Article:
Creating Multiple Framing Options From The Same Shot [ReelRebel #51]

Creating Multiple Framing Options From The Same Shot [ReelRebel #51]

Multiple camera angles from the same shot gives your video footage an added depth and the right post-production editing allows you to make the most out of a particular shot. Creating multiple framing options from one take can help you make better edits and cut out sections that shouldn’t be there when the mistake is in one take. This type of editing gives you much more flexibility give you more options if you don’t have the time or the budget to do a whole new retake.

In this week's Reel Rebel show, we take you through the steps needed to create multiple framing shots:

Scaling Down Steps: Adobe Premiere

1. Ensure that you’re shooting at a higher resolution than you need your final product to be. For example, when uploading your video to YouTube, you want your completed project file to be at 720p, so shoot your video footage with a resolution of 1080p.

2. Create a new project in Adobe Premiere and name the file. Select a 720 sequence preset but remember that, when you drag your 1080 onto the timeline, select the ‘Keep Existing Settings’ option when the ‘Clip Mismatch Warning’ box appears.

3. Double-click on the footage in your timeline, under ‘Motion,’ go to the ‘Effects Controls,’ and change the scale percentage to, ’66.8.’ This will scale your 1080 footage to fit in the 720 timeline

4. Find the part in your clip that you want to ‘jump-cut’ to a different frame set-up. You will need to split this footage.

5. Once you have completed the splitting, adjust your scale and position so you can crop-in and reposition the shot. This is how the ‘jump-cut’ is created, jumping from one frame, say, wide angle, to something tighter, an extreme close-up. This creates the illusion that you are using two cameras to shoot your video.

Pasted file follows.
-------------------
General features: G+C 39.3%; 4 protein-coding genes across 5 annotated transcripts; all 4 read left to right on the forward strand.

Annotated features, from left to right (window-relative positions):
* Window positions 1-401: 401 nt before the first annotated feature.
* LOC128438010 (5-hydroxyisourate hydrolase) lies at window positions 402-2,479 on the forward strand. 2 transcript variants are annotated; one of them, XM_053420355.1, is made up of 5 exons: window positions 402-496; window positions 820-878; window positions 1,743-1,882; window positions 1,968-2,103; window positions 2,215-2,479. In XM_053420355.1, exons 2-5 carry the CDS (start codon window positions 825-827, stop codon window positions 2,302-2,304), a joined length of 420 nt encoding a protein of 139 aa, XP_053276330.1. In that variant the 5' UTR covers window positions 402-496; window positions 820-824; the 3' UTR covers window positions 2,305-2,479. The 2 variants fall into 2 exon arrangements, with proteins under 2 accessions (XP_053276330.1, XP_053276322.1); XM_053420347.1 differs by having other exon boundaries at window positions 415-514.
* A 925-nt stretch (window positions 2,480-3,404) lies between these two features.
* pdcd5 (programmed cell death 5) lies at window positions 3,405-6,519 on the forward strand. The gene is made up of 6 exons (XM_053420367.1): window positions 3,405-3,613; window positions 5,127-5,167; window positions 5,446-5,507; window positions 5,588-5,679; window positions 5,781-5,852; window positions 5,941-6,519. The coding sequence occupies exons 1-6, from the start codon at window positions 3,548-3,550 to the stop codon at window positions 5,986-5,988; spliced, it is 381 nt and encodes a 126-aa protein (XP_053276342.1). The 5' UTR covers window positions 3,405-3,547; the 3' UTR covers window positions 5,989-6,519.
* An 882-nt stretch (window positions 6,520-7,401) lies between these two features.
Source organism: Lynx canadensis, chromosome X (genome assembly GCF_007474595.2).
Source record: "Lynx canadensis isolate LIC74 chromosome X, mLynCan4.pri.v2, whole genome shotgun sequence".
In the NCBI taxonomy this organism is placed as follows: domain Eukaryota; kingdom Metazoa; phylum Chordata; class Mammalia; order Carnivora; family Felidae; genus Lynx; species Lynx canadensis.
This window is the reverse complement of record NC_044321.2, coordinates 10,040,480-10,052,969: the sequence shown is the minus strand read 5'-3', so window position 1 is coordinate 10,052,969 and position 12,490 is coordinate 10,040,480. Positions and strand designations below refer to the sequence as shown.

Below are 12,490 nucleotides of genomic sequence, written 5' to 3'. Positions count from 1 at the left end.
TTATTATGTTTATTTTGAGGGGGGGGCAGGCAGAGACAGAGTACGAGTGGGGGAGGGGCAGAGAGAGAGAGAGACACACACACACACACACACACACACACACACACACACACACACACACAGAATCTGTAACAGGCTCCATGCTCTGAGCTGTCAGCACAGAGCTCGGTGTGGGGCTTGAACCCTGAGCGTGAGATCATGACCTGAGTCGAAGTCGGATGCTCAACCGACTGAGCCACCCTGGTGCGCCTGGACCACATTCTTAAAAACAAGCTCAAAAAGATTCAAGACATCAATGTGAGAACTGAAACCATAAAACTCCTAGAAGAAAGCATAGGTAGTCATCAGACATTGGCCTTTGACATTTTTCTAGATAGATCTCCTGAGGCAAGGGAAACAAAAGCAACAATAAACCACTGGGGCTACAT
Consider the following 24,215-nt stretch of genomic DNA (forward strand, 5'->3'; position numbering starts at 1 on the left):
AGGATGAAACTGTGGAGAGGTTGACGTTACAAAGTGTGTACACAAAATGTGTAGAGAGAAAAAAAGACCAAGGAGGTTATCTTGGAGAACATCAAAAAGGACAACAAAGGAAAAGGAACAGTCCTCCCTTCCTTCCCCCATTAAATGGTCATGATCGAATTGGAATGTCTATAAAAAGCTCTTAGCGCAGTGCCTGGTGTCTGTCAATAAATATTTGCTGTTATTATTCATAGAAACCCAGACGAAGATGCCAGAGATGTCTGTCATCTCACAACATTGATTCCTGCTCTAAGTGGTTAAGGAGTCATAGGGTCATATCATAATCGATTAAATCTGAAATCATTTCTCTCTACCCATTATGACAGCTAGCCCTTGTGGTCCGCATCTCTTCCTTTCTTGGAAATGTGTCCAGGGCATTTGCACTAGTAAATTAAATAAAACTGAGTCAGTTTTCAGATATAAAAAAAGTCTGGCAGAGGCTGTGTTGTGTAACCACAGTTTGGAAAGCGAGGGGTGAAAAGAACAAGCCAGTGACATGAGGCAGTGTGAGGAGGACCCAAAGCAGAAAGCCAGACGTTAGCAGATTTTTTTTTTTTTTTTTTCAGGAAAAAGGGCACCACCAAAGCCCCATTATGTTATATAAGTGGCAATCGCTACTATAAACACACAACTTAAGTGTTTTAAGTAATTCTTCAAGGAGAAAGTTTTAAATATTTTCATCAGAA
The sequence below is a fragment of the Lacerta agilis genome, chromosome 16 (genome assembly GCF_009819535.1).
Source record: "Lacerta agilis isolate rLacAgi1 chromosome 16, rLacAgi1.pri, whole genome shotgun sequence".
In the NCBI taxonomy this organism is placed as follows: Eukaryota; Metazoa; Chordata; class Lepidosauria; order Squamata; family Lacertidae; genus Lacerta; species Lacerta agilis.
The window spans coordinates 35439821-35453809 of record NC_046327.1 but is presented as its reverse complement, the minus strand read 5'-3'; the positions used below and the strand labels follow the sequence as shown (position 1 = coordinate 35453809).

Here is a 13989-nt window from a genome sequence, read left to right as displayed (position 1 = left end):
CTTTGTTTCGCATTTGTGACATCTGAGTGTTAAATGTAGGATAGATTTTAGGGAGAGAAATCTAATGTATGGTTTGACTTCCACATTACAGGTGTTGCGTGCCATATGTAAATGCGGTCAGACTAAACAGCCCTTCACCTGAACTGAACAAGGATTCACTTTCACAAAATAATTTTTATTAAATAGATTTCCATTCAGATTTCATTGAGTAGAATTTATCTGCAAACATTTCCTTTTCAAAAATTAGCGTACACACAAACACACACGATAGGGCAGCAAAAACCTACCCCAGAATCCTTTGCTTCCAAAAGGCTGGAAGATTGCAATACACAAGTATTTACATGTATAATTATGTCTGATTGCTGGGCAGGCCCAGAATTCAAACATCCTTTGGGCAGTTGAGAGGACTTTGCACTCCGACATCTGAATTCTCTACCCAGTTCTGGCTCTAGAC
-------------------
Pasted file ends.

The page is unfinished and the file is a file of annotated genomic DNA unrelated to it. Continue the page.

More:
Tips

  • The one rule you cannot forget when creating multiple framing options by scaling down is, YOU CAN ONLY SCALE DOWN — this doesn’t work in reverse. 

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View The Full Video Transcript:

Hey I'm Stephen Schweickart with this episode of the Reel Rebel and today we're going to talk about an advanced editing technique that’s going to show how you can create multiple framing from the same shot.

Your first step is to make sure you’re shooting at a higher resolution than what you need your final product to be. When uploading your video to YouTube, for example, you want your completed project file to be at 720p, so shoot your video footage with a resolution of 1080p.

Your next step will be to drag your 1080p footage into your video editing software on a 720p timeline. I’m going to show you how to do this in Adobe Premiere.

Creating Multiple Framing Options By Scaling Down

You’ve already created a new project and named it something appropriate. You will need to select a 720 sequence preset. Just remember that, when you drag your 1080 onto the timeline, select the ‘Keep Existing Settings’ option when the ‘Clip Mismatch Warning’ box appears.

Now, double-click on the footage in your timeline, under ‘Motion,’ go to the ‘Effects Controls,’ and change the scale percentage to, ’66.8.’ This will scale your 1080 footage to fit in the 720 timeline.

The last thing you have to do is find the part in your clip that you want to ‘jump-cut’ to a different frame set-up. You will need to split this footage. Once you have completed the splitting, adjust your scale and position so you can crop-in and reposition the shot. This is how the ‘jump-cut’ is created, jumping from one frame, say, wide angle, to something tighter, an extreme close-up. This creates the illusion that you are using two cameras to shoot your video.

The one rule you cannot forget when creating multiple framing options by scaling down is, YOU CAN ONLY SCALE DOWN—this doesn’t work in reverse. It turns into a hot HOT mess!

Don’t forget to hit the subscribe button below and fill that comments section with questions before you run off to the magical land of Run and Gun videography.

About the Author -
Carla Marshall is the Managing Editor of ReelSEO. She joined the site in 2012 as staff writer and Director of SEO and specialises in video optimisation and organic marketing. She has a background in search and social media. View All Posts By -

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